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  • Profile picture of the author superkelv
    Simple answer, that always works for me is just delete your history.

    You could also delete your temporary files cookies etc, but most anti-virus software has this option when you run a full scan.
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    • Profile picture of the author Kim Phoenix
      Hey, thanks for all the responses. I did have more RAM added to it not that long ago. I actually only use this PC desktop computer as my secondary computer, so fortunately, I don't waste too much time on it. I just noticed that it was running slowly lately, so I'm going to look into the ideas you all mentioned. My main "tool" (as someone mentioned above) is my laptop, which runs Windows 7. I also agree that it's better than XP. I prefer the laptop as I don't have to be stuck in one location to work all the time. I would definitely like to go the Mac way, possibly when my laptop needs replacement. Thanks again!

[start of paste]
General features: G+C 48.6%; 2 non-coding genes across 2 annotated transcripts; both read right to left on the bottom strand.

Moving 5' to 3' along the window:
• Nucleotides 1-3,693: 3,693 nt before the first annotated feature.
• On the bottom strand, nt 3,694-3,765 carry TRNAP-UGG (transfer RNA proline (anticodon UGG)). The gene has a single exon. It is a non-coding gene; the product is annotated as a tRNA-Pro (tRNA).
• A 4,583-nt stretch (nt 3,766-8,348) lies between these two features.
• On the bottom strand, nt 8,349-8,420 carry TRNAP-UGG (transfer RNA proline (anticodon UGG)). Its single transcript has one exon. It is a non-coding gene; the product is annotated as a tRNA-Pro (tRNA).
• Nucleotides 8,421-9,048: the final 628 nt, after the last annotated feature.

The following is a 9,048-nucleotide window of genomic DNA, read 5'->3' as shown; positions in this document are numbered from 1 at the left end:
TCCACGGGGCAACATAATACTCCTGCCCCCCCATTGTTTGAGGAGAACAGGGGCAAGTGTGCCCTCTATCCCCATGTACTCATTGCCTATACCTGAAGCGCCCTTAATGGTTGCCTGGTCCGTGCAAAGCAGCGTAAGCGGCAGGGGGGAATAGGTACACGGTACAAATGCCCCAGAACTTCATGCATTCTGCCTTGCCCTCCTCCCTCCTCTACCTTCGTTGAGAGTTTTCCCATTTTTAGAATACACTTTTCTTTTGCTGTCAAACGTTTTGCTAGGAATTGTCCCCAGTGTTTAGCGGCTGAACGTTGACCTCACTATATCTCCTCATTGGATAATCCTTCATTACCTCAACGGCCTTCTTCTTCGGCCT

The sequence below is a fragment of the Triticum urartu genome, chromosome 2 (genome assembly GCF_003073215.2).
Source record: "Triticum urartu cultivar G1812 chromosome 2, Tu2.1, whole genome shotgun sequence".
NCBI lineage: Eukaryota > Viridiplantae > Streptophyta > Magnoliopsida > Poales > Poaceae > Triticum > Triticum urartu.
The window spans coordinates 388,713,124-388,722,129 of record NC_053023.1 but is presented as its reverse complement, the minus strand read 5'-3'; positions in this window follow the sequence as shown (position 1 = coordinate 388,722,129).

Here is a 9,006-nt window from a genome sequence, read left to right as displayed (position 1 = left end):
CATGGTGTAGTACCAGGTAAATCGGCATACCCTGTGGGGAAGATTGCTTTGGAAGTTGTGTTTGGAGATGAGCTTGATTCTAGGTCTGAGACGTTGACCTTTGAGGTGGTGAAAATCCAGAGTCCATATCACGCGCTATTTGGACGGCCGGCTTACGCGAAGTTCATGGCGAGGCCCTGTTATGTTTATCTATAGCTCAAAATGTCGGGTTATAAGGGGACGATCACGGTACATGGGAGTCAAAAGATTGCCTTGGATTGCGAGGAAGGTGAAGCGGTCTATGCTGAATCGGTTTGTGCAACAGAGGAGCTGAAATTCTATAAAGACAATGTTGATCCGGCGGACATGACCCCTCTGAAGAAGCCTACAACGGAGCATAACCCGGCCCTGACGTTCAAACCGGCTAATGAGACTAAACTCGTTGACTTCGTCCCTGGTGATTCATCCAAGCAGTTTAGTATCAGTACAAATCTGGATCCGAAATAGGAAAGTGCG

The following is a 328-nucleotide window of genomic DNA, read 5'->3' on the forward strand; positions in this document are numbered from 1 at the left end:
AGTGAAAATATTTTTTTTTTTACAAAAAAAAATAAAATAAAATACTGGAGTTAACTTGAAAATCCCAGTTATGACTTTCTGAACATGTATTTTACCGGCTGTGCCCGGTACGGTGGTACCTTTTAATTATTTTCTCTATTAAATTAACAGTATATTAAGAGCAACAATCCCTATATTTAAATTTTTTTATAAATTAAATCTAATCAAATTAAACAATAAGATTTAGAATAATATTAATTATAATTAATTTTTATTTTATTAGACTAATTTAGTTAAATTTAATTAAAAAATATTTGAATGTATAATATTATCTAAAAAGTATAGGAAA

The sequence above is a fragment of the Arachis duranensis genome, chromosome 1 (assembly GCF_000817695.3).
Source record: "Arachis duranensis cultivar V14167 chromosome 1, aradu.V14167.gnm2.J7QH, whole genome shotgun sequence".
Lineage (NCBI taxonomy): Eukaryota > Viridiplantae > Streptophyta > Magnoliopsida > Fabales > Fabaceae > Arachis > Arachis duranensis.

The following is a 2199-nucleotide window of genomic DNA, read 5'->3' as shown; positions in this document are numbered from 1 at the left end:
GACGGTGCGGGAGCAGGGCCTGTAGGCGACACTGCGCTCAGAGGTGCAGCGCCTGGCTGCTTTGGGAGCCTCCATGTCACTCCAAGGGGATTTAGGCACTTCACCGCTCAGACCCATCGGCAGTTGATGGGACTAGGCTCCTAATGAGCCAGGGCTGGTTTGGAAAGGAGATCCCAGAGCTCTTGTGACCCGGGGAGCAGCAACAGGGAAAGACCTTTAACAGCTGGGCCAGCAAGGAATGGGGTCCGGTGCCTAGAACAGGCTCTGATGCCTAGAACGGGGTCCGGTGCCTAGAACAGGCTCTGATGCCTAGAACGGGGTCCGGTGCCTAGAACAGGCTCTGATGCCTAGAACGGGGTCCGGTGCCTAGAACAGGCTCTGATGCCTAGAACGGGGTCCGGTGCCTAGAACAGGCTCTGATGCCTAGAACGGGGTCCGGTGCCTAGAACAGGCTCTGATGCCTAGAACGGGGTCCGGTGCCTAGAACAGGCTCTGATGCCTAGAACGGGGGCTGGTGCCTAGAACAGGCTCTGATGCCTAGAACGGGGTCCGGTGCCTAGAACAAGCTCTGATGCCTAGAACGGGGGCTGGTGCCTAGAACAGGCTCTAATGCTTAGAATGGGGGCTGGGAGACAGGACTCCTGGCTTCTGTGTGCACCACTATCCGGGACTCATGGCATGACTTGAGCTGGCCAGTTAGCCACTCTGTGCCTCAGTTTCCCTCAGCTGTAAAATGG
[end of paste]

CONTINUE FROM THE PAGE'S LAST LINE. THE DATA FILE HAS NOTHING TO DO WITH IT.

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  • Profile picture of the author stratocaster
    You can follow some suggestion to speed up your Win-XP PC on How to Dramatically Speed up Windows XP: 15 steps - wikiHow
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  • Profile picture of the author yukyo
    I have a two year old Dell Latitude E6410 laptop. For the past couple of months, the battery has begun to seriously deteriorate in performance... If the laptop is switched off with full power, by the time I boot, only 5 minutes is now available before it turns off...
    Hence, I am looking at replacing the battery,like: scontobatteria.com/dell-latitude-e6410.html The following are my doubts The laptop was purchased in the US. Will there be any difficulty getting replacement battery here?
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  • Profile picture of the author fixie
    I usually just re-install windows every 6 months and keep all handy programs on external hard drive for later easier installation. Don't go for the newest, go for the best. I still use xp for all my needs.
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  • Profile picture of the author michaelbay123